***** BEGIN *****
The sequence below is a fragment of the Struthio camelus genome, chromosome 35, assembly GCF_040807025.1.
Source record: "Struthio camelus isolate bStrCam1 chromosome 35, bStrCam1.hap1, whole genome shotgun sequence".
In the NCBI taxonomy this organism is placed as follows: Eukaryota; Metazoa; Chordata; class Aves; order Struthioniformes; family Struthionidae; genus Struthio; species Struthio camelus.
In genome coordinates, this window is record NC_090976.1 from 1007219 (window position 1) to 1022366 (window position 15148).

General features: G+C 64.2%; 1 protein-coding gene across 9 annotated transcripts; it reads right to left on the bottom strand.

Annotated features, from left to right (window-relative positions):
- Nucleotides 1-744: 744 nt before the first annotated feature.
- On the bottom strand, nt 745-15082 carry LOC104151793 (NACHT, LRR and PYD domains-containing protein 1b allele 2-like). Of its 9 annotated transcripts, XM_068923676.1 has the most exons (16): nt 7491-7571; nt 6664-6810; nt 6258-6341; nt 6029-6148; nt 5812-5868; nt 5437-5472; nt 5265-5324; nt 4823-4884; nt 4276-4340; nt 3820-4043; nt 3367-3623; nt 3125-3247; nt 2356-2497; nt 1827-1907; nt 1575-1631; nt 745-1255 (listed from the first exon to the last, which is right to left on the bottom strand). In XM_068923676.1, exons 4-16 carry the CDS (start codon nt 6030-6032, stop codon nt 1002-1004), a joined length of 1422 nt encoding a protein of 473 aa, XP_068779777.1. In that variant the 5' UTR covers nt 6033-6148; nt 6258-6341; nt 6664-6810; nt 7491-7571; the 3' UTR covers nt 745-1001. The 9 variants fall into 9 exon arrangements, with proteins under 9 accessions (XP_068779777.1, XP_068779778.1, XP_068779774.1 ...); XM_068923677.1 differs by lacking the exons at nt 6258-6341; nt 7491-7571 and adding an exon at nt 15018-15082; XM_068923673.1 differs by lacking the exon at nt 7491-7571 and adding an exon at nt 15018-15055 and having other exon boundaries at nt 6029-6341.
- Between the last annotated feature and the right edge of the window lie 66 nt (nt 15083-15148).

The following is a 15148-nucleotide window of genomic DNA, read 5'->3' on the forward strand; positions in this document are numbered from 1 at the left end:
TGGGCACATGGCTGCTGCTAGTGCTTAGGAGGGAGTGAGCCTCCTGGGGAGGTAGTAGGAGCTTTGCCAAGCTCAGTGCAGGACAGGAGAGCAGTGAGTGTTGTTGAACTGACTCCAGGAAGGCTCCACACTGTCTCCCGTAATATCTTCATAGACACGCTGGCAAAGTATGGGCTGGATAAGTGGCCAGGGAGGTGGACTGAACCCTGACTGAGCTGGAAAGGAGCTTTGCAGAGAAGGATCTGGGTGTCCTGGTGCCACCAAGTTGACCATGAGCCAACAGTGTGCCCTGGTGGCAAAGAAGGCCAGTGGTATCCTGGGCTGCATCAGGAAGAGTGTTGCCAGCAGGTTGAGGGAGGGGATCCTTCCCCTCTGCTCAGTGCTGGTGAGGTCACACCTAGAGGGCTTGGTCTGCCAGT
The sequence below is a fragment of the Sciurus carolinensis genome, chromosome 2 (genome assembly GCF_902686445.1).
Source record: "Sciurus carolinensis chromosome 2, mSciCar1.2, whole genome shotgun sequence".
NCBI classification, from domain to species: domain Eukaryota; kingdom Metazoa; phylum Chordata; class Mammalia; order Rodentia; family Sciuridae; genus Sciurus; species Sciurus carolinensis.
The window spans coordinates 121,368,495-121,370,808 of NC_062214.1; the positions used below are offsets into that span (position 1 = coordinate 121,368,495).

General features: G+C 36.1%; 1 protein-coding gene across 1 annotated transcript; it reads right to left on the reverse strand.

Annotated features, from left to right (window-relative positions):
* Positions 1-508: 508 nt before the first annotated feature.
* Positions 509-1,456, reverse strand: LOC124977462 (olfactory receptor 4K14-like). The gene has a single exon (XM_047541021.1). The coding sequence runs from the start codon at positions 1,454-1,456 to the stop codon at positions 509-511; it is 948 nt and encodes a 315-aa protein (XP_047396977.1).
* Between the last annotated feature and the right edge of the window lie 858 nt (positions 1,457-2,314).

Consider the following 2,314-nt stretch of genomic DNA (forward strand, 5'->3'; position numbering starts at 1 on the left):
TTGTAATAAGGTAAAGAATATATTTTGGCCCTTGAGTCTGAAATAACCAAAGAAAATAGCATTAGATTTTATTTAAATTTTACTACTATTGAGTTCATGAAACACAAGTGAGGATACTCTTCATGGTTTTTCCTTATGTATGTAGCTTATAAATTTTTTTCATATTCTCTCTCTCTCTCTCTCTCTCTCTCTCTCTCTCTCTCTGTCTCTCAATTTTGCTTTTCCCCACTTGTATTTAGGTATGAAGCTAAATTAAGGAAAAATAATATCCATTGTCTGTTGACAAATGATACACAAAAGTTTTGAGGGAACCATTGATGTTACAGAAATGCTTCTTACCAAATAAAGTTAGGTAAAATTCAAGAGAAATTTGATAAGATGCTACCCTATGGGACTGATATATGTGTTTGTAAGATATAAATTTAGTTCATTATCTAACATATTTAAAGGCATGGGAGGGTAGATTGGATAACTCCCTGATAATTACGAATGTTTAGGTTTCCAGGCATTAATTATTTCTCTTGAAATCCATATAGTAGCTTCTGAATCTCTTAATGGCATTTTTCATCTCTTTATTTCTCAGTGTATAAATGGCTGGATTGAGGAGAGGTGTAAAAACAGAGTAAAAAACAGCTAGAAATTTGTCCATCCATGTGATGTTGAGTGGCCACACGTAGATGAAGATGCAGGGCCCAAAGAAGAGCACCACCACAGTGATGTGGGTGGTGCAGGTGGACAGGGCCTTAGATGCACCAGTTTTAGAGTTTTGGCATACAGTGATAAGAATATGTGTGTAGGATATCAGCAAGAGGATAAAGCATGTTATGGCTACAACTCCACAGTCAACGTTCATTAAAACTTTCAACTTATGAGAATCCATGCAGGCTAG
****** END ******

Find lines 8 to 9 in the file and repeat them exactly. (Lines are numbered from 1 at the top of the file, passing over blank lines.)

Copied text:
- On the bottom strand, nt 745-15082 carry LOC104151793 (NACHT, LRR and PYD domains-containing protein 1b allele 2-like). Of its 9 annotated transcripts, XM_068923676.1 has the most exons (16): nt 7491-7571; nt 6664-6810; nt 6258-6341; nt 6029-6148; nt 5812-5868; nt 5437-5472; nt 5265-5324; nt 4823-4884; nt 4276-4340; nt 3820-4043; nt 3367-3623; nt 3125-3247; nt 2356-2497; nt 1827-1907; nt 1575-1631; nt 745-1255 (listed from the first exon to the last, which is right to left on the bottom strand). In XM_068923676.1, exons 4-16 carry the CDS (start codon nt 6030-6032, stop codon nt 1002-1004), a joined length of 1422 nt encoding a protein of 473 aa, XP_068779777.1. In that variant the 5' UTR covers nt 6033-6148; nt 6258-6341; nt 6664-6810; nt 7491-7571; the 3' UTR covers nt 745-1001. The 9 variants fall into 9 exon arrangements, with proteins under 9 accessions (XP_068779777.1, XP_068779778.1, XP_068779774.1 ...); XM_068923677.1 differs by lacking the exons at nt 6258-6341; nt 7491-7571 and adding an exon at nt 15018-15082; XM_068923673.1 differs by lacking the exon at nt 7491-7571 and adding an exon at nt 15018-15055 and having other exon boundaries at nt 6029-6341.
- Between the last annotated feature and the right edge of the window lie 66 nt (nt 15083-15148).